Game: "Far Cry 2"
Published by: Electronic Arts
Reviewer: Dr. Boogie
Review: There’s been a noticeable shortage of good FPSs for the PC these days, which is a real disappointment because it’s the perfect platform for that particular genre. Being a multi-platform release, I was expecting Far Cry 2 to compromise a lot of the gameplay from the original Far Cry in order to appeal to a broader console audience. Thankfully, this was not the case.
The ending to the original Far Cry had Jack Carver fighting off mutants inside an active volcano before using the loudness of his Hawaiian shirt to foil the villain. Far Cry 2 picks up exactly where that game left off. Well, by “left off,” I mean “never went”. Rather than being about Jack Carver, or mutants, or tropical islands, Far Cry 2 is about mercenaries in a fictional African country who are hoping to score some cash at the expense of the general populace. You get to choose which mercenary to play as, and then you are dropped in with one mission: find and kill the notorious arms dealer known as “The Jackal”.
You run into some trouble, in that the moment you arrive in the country, you contract malaria. Worse yet, in the midst of a bout with malaria, The Jackal finds you, taunts you, and then leaves you to escape from your crappy hotel in the middle of a civil war. Worst special agent ever. So the rest of the game is spent trying to get your hands on The Jackal with the help of the local factions that you play off each other.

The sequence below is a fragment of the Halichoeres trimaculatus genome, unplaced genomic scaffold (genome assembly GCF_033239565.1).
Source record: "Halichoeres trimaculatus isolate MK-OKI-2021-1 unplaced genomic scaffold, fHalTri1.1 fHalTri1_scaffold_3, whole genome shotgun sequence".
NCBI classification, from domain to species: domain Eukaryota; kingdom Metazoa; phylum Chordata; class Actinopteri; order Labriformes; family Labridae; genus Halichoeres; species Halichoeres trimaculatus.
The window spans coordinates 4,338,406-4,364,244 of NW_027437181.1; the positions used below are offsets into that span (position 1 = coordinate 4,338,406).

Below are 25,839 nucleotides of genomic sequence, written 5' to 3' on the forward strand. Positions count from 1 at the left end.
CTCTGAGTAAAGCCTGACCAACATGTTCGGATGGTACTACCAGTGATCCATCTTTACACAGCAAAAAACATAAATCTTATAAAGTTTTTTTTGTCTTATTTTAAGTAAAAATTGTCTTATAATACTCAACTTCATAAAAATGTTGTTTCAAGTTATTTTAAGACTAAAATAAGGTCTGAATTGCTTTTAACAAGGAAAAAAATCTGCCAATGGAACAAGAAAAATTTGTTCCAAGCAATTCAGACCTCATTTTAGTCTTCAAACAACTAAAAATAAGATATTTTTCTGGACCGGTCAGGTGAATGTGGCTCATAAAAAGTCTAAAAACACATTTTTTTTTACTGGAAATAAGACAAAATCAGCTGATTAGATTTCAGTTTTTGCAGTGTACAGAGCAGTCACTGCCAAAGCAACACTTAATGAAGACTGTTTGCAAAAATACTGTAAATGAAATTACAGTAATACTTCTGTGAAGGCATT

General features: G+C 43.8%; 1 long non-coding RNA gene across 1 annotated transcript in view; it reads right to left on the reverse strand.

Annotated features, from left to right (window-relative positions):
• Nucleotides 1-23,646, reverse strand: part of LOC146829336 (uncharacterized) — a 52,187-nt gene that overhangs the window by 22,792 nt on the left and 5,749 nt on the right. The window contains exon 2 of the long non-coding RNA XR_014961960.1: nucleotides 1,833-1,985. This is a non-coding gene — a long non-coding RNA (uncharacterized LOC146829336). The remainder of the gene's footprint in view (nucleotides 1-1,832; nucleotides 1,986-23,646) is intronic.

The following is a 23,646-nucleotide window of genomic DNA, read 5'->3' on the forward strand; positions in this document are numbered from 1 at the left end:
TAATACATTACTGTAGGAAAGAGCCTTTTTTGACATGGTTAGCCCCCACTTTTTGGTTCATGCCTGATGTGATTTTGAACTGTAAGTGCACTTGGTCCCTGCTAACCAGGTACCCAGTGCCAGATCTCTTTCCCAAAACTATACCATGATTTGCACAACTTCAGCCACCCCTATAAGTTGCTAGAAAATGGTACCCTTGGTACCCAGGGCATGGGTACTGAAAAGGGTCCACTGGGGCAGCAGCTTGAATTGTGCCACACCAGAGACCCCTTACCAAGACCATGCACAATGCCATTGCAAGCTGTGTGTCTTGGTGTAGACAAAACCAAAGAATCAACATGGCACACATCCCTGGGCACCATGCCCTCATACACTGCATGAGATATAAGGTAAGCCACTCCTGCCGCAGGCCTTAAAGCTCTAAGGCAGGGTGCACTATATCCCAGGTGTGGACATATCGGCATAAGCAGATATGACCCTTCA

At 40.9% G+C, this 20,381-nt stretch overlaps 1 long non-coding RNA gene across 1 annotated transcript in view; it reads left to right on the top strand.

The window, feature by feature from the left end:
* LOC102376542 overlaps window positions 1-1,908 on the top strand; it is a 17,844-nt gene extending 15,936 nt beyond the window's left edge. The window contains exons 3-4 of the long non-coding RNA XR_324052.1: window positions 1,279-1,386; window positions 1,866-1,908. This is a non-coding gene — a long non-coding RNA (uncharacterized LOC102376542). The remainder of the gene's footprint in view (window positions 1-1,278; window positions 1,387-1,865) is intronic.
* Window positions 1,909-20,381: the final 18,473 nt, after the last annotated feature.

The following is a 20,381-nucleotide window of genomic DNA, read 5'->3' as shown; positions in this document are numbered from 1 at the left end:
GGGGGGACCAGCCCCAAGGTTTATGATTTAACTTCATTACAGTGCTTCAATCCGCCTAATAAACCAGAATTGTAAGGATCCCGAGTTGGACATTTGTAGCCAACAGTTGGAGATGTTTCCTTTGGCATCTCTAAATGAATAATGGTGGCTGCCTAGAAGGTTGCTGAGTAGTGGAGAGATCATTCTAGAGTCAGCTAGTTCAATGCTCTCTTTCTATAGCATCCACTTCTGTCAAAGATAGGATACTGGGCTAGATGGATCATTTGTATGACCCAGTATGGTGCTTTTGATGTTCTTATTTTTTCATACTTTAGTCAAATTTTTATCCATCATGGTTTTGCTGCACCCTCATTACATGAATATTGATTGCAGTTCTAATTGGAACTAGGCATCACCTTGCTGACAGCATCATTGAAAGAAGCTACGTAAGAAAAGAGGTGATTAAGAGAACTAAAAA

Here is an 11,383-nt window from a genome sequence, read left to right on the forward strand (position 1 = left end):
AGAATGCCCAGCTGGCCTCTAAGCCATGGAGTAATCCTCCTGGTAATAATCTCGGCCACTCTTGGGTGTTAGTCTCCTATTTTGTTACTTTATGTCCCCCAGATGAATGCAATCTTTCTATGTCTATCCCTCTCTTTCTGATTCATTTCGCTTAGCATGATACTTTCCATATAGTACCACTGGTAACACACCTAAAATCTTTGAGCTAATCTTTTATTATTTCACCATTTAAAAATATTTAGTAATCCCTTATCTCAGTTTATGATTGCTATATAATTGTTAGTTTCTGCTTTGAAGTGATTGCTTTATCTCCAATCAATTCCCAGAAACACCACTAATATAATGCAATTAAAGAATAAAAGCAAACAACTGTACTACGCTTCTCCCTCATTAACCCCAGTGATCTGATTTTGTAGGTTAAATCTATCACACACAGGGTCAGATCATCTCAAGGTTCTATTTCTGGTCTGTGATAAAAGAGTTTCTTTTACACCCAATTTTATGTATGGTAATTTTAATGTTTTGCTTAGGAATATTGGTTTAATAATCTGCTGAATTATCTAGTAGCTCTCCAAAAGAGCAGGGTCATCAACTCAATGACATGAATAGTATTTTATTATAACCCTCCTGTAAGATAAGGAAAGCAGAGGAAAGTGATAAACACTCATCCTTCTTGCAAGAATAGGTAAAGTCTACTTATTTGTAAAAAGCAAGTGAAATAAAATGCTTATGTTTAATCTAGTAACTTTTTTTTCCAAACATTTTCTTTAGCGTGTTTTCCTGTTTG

At least, that’s what I think the game is about. Once The Jackal ditches you in the beginning, you start doing one mission after another in what I can only assume is part of a larger scheme to get some info from the local leaders. You never wind up getting info on The Jackal, and that whole plotline seems to just disappear after several missions spent doing unrelated stuff for the local warlords. I’m not saying Far Cry had an award-winning story, but at least you knew what was going on; When mutants started attacking you, you knew it was because of a crazy virus. But this is an action game after all. Does it really matter that much why you’re killing all these people?
The more important question to ask is what you will be using to wipe out scores of other hired guns. To wit, you’ll have access to a variety of real world weapons, with the restriction that you can only carry your machete, a sidearm (pistols, machine pistols), a primary weapon (shotguns, rifles, grenade launchers), and a special weapon (machine gun, flamethrower, rocket launcher, etc). You can pick up and use any weapons you find and/or recover off dead soldiers, but such weapons will not be in the best shape, which means there’s a good chance they’ll jam, or even explode, the moment you fire them. The solution is to buy guns from one of the arms dealers you’re not trying to assassinate. Even better, the guns you buy are deposited in a warehouse along with endless supplies of ammunition, fuel, and explosives.
To buy bigger and badder destructive implements, you’ll need to get your hands on some rough diamonds. You can do this one of two ways: use your GPS system to root around through the brush to find attaché cases containing two or three diamonds, or do some faction missions. Each one gives you enough diamonds to buy a new weapon or two. The only downside, apart from the terrible, rushed voice acting you have to enduring during the briefing, is the somewhat depressing nature of the missions themselves. In one mission, for example, the opposing warlord has captured a truck containing medicine that could be of great help to the natives. In any other game, your mission would be to recapture the medicine and drive it to a safe place, but here, your job is to destroy the medicine to spite the opposing warlord. One of your buddies will call you with an alternate plan, but again, the new plan isn’t something altruistic; he just wants you to deposit some files of his on the truck before you blow it up so he can fake his own death.